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    You got put on the floor and got winded....**** happens. Real training isn't like the karate kid where you do a few weeks then you're an expert.this won't be the last time you get discouraged especially if you start sparring. If you're not looking to compete don't even worry about how you compare to others. Just go in train do your thing get better then once the sessions done move on. Don't spend hours after breaking down every little scenario that happened you'll drive yourself mad and you'll get so anxious on performing well you'll lose the enjoyment. Just go in do your best and the results will come. Everyone's different maybe you'll get good really fast maybe it'll take you longer. There's no right or wrong way to do this stuff. If you want to never spar and just hit pads and do drills and bag work that's fine because that's what you are after. If you want to fight and spar all that that's fine to.
     
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  18. _Simon_

    _Simon_ Senior Master

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    Welcome to the forum mate :). Yeah the other guys have given great words of insight already. Training is a process, and if you have the perspective that even falling, getting hit, stuffing up is part of training itself, you can only grow :).

    I totally get the feeling of being disheartened by it... I remember one training session years ago, it was a really tough one, and I reached that point where I almost passed out, vision was fuzzy, nausea, and I had to lay down. I remember feeling so upset that I couldn't continue. But later after reflection, the fact that I had the grit and perseverance to push myself to THAT level showed just an immense strength I had within me. There was literally no failure in any sense, but great fortitude that I saw I had. And after I rested a bit I jumped back in there and continued, and finished the session. I mean that's also amazing that I could even do that. Double whammy of what I learned about myself that day!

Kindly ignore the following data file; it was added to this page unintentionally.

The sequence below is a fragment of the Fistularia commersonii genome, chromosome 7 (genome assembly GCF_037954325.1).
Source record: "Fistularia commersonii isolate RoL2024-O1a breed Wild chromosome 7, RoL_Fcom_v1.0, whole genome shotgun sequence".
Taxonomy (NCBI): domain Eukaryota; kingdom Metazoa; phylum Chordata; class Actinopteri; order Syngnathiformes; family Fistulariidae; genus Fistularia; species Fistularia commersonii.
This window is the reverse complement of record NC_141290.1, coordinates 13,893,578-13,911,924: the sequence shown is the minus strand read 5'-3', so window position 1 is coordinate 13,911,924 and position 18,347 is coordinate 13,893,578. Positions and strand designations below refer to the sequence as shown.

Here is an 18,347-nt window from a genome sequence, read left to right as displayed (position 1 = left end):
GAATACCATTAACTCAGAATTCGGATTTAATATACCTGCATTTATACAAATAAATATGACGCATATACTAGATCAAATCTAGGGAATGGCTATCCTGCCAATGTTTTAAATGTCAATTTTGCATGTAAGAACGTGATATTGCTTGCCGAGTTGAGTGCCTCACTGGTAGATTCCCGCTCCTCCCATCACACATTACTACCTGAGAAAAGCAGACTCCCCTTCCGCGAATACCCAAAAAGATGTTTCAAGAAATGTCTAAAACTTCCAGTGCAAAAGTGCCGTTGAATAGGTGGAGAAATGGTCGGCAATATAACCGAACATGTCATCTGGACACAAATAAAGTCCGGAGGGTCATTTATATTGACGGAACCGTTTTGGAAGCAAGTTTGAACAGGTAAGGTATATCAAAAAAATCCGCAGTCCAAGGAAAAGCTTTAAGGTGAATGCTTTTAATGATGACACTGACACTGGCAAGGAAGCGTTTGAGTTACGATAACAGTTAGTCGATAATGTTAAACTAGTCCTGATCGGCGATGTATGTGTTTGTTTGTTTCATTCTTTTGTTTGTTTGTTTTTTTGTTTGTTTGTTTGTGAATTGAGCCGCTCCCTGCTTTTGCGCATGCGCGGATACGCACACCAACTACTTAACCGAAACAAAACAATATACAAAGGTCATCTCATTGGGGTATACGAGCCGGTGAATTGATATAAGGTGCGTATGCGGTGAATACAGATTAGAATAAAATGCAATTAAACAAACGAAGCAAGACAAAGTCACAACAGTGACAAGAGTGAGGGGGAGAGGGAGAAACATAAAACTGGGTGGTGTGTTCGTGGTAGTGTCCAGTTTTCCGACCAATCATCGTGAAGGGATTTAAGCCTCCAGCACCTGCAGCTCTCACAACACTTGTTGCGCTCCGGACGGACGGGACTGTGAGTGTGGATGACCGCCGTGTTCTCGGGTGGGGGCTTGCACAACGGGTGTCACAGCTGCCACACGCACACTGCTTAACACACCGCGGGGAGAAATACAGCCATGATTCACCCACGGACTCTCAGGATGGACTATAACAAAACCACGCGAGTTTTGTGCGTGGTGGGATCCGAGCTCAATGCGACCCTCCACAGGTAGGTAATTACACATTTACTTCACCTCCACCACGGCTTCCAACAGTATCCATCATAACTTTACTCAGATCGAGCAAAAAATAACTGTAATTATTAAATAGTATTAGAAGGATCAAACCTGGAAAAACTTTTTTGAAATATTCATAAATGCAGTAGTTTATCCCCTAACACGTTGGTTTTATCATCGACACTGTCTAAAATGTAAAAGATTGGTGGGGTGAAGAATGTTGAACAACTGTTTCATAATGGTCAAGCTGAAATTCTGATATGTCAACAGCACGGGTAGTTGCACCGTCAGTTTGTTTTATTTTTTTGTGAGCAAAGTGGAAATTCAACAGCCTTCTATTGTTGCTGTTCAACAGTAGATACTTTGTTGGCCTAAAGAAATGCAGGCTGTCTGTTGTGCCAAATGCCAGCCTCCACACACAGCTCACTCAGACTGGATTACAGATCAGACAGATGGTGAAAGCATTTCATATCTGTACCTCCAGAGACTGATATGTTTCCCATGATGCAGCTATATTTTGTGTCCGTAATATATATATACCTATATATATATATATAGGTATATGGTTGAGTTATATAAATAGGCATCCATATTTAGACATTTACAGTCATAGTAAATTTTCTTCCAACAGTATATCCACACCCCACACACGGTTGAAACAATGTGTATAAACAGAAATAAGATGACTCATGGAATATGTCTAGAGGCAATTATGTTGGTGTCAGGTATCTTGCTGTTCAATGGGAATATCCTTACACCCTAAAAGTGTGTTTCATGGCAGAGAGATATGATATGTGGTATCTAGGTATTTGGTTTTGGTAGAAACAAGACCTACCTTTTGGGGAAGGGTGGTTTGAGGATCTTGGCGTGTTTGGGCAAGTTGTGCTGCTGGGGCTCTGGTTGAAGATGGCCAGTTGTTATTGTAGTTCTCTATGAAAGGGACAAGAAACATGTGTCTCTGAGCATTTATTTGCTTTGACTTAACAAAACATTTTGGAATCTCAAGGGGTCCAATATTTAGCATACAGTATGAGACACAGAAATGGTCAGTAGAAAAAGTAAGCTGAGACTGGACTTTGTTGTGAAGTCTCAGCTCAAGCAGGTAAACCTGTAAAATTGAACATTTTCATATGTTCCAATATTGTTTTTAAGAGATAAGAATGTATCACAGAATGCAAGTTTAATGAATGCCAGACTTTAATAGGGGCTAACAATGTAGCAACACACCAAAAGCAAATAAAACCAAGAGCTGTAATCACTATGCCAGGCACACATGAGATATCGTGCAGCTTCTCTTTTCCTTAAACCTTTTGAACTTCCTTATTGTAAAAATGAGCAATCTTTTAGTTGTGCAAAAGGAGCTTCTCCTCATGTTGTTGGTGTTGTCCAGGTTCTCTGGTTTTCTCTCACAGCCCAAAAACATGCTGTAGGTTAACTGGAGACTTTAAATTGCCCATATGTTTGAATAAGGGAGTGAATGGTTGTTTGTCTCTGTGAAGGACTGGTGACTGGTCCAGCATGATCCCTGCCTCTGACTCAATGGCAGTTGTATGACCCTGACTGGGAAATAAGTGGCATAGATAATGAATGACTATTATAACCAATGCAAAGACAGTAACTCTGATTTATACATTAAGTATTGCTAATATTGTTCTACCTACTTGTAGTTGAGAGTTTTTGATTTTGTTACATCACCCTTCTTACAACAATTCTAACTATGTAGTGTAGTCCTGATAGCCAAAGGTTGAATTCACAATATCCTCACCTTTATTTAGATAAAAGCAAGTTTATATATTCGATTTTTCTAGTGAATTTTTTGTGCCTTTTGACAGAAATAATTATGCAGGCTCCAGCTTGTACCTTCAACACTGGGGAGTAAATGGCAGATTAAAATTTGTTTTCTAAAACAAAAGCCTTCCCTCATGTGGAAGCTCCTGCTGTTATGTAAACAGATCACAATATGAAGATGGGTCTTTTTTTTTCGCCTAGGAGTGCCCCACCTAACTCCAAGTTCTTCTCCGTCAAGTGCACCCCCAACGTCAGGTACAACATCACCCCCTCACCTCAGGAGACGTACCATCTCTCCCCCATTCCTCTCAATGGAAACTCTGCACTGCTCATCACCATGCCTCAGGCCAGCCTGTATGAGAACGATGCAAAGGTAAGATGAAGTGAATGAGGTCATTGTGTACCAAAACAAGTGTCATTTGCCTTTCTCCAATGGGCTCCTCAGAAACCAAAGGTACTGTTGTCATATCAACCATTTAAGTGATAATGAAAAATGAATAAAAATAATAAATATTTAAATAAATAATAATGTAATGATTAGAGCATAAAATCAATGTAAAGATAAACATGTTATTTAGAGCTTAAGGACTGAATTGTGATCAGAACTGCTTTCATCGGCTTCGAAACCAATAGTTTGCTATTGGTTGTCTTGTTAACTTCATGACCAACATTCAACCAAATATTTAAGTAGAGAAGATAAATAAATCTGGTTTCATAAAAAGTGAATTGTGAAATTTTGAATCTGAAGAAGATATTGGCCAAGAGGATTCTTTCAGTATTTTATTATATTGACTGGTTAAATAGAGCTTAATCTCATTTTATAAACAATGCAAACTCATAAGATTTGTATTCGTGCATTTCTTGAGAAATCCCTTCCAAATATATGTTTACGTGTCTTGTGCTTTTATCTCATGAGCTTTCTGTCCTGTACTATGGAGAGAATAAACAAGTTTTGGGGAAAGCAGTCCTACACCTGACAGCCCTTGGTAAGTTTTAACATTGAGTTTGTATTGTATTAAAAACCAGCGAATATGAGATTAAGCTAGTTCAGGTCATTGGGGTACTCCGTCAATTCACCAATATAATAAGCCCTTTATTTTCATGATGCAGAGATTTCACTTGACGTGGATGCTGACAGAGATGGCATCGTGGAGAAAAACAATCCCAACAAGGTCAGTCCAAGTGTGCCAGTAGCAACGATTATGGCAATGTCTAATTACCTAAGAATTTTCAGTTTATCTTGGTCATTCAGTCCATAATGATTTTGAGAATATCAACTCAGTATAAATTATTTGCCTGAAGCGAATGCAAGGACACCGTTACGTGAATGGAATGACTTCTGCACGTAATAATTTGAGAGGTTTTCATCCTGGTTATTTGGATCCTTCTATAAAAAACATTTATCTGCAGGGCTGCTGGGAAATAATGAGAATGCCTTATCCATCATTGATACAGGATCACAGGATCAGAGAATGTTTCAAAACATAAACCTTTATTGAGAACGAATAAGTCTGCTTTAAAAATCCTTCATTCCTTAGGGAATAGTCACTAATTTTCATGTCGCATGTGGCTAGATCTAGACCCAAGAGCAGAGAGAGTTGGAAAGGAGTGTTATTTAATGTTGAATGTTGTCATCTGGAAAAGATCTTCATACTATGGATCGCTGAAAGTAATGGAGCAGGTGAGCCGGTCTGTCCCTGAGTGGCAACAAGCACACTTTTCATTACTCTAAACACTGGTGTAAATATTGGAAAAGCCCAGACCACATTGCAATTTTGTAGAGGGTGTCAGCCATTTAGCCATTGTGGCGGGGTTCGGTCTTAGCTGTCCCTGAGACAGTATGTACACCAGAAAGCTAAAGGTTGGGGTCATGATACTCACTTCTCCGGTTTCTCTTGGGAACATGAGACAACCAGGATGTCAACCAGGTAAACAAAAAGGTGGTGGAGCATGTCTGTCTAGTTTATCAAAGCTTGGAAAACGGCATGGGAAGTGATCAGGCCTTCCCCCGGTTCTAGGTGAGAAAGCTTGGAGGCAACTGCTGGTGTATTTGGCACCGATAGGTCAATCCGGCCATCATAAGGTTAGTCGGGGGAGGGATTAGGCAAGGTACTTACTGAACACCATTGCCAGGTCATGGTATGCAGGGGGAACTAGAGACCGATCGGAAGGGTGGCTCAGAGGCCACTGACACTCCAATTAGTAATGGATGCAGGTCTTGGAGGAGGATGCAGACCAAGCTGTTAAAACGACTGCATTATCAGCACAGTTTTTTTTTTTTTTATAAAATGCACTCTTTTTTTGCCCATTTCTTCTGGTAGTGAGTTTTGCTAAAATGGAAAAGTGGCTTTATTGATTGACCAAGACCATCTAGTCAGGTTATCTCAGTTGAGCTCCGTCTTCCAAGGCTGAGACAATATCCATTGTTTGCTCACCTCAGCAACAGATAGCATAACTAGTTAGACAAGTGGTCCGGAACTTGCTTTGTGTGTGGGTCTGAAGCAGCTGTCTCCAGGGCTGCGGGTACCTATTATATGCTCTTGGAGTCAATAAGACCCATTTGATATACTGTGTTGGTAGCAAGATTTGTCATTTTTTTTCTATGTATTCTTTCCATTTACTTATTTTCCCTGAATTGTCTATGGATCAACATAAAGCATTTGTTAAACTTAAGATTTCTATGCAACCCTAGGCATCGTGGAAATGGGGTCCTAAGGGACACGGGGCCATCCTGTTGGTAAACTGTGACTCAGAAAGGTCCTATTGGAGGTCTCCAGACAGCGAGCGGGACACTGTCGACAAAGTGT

It's certainly not a step back in any way at all, but a step forward in your training, as you've reached an uncomfortable place, and knowing what that feels like and even embracing it is key. Learning how to posture yourself in those uncomfortable moments determines how much you grow. But being disheartened too is a part of training, learning and asking why you're feeling disheartened is revealing too.

    Welcome again, hope you stick around mate I love your energy and enthusiasm :)
     
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  19. drop bear

    drop bear Sr. Grandmaster

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    Doing Judo will help out his Muai Thai in a lot of different ways. From maintaining good structure to timing sweeps to obviously good breakfall. It is probably worth dping all of it if he is going to supplement his training.
     
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  20. Tez3

    Tez3 Sr. Grandmaster

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    I didn't say anything about 'supplementing his training' at all, I just said learning to land is always good, which of course it is. I don't know anything about his situation financially or his lifestyle or whether he wants to do anything else so I am not going to give advice about doing any other training. All I was doing was saying it's worth learning how to land, nothing more so please don't go reading into a very small piece of advice something more than is there and making an issue out of it, there is no issue and this is not the thread for your verbal sparring.123